5 random facts you would know if you listen to 'HealthLink on Air'
Upstate produces a weekly podcast/radio talk show called “HealthLink on Air” that airs on WRVO Public Media at 6 a.m. and 9 p.m. Sundays and is available in iTunes or on demand.
The program explores health, medical and scientific topics with a variety of experts from Upstate. Listeners are liable to learn something new, even surprising, every week.
For instance, do you know:
-- does posture cause shoulder pain?
Doctor of physical therapy Adam Rufa reviewed the research on posture and shoulder pain.
“I found very consistent evidence that posture does not play a big role in developing shoulder pain,” he says, adding, “That does not mean if somebody already has shoulder pain, that changing their posture and how they move might not help. The key is just trying to change up your activity and your position.”
-- the most painful injury a human body can endure?
“Your skin is what protects your body, and when you damage the skin, you‘re affecting all those nerves,” explains nurse Tamara Roberts, manager for Upstate University Hospital‘s Clark Burn Center. “When you affect those nerves, it is extremely painful. The larger the burn area, the more painful the burn is. It sets off an inflammatory response in the body, which also progresses the pain for these patients.”
-- what cartilage feels like?
Orthopedic surgeon Todd Battaglia, MD, describes the cushion that coats the bones in our joints as “sort of a rubbery substance.
“It feels somewhat like a slippery hard-boiled egg.”
-- how to tell whether a baby is a boy or girl?
It‘s not always simple.
Specialists estimate one in every 2,000 births at a hospital “involves a child whose genitals are atypical enough to make the sex unclear that day,” says pediatric endocrinologist Susan Stred, MD, from Upstate's division of pediatric endocrinology and diabetes. “One estimate even says that one in 100 persons has some kind of difference in sex anatomy.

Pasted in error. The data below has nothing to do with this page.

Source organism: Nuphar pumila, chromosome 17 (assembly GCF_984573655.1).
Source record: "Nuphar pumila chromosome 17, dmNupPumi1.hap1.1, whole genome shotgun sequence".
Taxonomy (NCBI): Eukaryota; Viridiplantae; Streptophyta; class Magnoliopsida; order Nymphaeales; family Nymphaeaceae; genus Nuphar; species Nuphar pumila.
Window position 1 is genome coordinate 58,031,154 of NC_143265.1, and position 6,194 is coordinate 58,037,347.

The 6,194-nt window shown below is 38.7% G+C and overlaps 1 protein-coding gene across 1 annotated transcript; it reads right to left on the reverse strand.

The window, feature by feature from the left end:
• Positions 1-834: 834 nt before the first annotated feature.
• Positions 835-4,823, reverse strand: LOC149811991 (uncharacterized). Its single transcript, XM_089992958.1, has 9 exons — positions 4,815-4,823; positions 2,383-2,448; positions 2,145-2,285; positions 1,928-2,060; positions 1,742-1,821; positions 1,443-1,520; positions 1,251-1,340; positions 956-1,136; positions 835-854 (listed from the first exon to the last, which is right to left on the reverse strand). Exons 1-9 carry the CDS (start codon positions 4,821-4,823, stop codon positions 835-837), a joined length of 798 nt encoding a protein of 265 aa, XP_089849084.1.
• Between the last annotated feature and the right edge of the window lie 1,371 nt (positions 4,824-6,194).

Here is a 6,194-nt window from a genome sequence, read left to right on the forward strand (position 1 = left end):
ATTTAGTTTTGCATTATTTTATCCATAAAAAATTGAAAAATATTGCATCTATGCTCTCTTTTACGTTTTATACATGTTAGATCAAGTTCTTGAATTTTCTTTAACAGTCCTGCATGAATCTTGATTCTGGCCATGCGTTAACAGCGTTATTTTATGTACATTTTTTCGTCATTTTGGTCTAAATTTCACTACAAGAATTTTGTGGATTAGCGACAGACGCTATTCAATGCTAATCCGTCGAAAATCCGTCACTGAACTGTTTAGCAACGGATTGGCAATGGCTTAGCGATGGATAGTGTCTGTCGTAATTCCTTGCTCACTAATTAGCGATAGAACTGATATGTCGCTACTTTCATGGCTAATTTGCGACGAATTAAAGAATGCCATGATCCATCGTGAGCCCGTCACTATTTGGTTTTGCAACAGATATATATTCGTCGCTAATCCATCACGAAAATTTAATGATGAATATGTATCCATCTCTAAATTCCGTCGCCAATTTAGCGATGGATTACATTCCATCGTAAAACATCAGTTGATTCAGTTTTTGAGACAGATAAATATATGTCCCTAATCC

“It‘s hard to know for sure. We‘d have to have a consensus first on what is different enough from average to count as a difference of sex development, also known as intersex,” she explains. In complex intersex cases, doctors examine hormone levels, chromosomes and imaging studies to determine whether a baby is a girl or boy.
-- the worst thing you can do after orthopedic surgery?
Smoking delays healing, and in some cases makes proper healing impossible, says orthopedic surgeon Michael Fitzgerald, MD.
“It‘s the worst thing you can do for your recovery,” he says.
Nicotine, a vasoconstrictor, decreases blood flow and the activity of osteoblasts, the cells that help produce bone. Carbon monoxide decreases the blood‘s ability to carry oxygen, which is necessary for bones and soft tissues to heal.
This article appears in the fall 2017 issue of Upstate Health magazine.